[ Zilpha Modi ]
It is disheartening to see that the government of Arunachal is still not taking major steps to contain the deadly global outbreak of Covid-19. Schools and colleges are running as usual, and the markets are filled with large numbers of people. The state authorities are mostly preparing post-outbreak measures; preparing designated sites for quarantining patients, screening travellers, etc.
So far, Arunachal is lucky to have survived the Covid-19 outbreak, but it will be grossly wrong to simply wait for it to break out and then act. There have been recent reports of several positive cases in nearby Assam. Assam and Arunachal share open boundaries and people in large numbers ply every day on buses, trains, autorickshaws, Tempos, etc. It may be only a matter of time for the virus to enter Arunachal.
How well are we prepared to ensure minimum casualty in case of a large-scale outbreak? Most countries have developed a two-stage strategy – one is maximum screening, and the other is quarantine and care. Although our state seems to have taken up the same strategy, it is an open fact that, given our state’s infrastructure, we are simply incapable of handling both. Screening is ongoing only in small pockets like train stations. Public transport like buses, autorickshaws and Tempos still remain outside its purview. Second, the designated quarantine areas are mostly dilapidated, rundown government buildings. For instance, the girls’ hostel of the higher secondary school in Pasighat: not only are its surroundings unhygienic, even the provision of basic facilities like toilet and drinking water is questionable.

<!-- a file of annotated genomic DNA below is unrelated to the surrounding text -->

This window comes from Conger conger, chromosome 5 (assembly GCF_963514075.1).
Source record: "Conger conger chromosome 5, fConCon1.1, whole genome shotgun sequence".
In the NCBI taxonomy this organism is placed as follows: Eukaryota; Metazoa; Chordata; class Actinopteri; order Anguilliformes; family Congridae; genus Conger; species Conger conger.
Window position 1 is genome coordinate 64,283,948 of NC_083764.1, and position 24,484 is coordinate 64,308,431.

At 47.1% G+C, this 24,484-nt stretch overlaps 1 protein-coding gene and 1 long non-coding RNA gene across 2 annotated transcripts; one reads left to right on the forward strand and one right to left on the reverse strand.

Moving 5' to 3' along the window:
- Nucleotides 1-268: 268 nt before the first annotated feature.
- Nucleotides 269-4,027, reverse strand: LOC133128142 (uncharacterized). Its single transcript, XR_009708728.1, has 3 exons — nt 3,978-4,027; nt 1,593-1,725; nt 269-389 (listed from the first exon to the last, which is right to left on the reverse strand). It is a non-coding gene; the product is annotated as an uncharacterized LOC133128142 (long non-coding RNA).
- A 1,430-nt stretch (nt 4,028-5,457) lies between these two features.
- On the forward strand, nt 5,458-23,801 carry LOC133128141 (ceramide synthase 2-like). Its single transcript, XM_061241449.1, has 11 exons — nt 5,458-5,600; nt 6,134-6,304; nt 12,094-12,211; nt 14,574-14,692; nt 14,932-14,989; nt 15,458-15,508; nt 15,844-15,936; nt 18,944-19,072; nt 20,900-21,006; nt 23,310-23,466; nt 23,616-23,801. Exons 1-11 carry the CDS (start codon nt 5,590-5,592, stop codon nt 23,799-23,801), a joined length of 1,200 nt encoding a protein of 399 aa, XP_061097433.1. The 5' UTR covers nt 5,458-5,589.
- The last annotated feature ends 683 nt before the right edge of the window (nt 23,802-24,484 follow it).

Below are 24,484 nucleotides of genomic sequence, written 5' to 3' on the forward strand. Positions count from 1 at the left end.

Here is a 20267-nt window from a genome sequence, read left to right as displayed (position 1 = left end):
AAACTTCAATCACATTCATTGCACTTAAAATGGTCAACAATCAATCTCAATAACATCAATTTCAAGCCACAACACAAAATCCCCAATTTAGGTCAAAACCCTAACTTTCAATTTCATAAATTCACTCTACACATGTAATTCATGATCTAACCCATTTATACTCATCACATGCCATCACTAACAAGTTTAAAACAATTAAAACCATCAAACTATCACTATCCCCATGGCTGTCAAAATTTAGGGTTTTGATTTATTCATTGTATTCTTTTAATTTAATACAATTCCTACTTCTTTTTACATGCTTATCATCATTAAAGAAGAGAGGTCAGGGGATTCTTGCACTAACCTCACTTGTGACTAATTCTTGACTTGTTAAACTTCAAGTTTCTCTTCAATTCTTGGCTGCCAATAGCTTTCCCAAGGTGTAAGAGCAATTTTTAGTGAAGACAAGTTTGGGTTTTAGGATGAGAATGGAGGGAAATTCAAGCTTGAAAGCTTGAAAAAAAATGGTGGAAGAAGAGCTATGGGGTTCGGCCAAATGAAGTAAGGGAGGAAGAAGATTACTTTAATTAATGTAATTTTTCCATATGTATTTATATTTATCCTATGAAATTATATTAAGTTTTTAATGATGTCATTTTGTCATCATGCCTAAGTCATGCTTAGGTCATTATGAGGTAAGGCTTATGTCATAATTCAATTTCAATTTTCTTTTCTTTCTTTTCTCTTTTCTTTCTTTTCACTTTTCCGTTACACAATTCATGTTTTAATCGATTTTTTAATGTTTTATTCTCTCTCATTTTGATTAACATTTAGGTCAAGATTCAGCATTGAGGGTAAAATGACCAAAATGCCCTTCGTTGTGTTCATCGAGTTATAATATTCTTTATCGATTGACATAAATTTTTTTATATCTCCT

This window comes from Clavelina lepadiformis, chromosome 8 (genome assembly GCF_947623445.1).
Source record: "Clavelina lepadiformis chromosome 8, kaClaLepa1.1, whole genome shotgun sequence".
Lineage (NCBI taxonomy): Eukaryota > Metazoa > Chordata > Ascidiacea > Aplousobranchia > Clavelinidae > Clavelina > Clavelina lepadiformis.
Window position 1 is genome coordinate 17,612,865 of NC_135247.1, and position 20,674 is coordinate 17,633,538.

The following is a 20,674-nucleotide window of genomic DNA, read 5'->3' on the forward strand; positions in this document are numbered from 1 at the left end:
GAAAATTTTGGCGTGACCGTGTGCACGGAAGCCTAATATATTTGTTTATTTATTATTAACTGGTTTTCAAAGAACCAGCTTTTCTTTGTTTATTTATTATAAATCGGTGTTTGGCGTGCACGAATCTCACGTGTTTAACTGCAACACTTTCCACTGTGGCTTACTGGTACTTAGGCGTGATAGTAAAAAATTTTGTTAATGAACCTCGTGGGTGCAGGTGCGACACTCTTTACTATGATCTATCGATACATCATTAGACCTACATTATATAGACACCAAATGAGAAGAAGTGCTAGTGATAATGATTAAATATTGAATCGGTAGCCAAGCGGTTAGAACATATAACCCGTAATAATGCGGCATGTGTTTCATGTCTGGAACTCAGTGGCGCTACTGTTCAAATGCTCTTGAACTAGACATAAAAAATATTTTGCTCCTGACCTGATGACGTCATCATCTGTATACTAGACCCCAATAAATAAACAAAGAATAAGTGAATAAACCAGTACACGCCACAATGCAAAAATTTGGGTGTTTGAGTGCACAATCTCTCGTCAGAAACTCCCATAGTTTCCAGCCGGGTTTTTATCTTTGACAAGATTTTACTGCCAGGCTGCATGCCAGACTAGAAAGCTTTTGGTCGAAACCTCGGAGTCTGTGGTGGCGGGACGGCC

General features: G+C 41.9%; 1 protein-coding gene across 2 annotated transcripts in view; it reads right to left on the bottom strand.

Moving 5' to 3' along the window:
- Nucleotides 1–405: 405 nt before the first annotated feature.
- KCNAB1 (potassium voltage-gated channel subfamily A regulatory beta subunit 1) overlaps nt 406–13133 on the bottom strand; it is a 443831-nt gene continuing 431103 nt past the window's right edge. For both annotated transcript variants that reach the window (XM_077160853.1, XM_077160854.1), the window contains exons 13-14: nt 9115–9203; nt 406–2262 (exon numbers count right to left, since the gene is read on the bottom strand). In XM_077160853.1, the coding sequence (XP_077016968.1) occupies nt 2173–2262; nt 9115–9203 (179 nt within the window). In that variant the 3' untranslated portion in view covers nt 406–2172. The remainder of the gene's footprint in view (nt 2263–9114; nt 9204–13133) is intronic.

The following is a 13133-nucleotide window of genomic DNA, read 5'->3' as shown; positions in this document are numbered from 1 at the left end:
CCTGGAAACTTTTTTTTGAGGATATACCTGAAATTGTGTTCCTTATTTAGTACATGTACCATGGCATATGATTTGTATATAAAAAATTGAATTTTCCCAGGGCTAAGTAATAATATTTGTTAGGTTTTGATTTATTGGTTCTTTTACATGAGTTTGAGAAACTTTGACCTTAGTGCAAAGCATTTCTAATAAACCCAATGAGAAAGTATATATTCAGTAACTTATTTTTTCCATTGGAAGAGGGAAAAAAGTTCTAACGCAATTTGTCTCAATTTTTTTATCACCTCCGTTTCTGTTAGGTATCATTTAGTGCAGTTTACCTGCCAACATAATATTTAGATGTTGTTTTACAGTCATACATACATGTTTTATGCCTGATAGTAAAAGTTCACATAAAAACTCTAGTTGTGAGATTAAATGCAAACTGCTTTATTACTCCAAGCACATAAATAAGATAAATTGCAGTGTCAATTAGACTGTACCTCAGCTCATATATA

More importantly, who will be responsible for the care of the patients in the quarantine centres? Who will be responsible for their food, medicines, laundry, other health emergency, etc? From the current available statistics, the elderly population is the most vulnerable. Most of them already have other underlying health conditions, such as high blood pressure, diabetes, asthma etc. Will the quarantine facilities have enough qualified health workers to provide care to such patients?
Even on a normal day, there are long queues to meet the doctors in our hospitals. How are we going to deal with an epidemic with the health department already facing staff shortage? It is therefore a common fact that it is beyond the state’s infrastructural capacity to handle an outbreak of Covid-19.
My sincere request to the policymakers is that public spaces like schools, colleges and universities be shut down until the virus’ spread is contained. Also, formation of large crowds in the market areas should be discouraged. Public transport, such as buses, trains, autorickshaws, Tempos, etc, should be suspended for the time being. This may hit the local economy badly, but it may also help us save lives. We should not wait for the virus to spread and then take measures. We should focus on prevention while we still have the chance. (Zilpha Modi is an assistant professor at the Arunachal Institute of Tribal Studies, RGU, Rono Hills.)
Isn’t prevention better than cure?
[ Zilpha Modi ]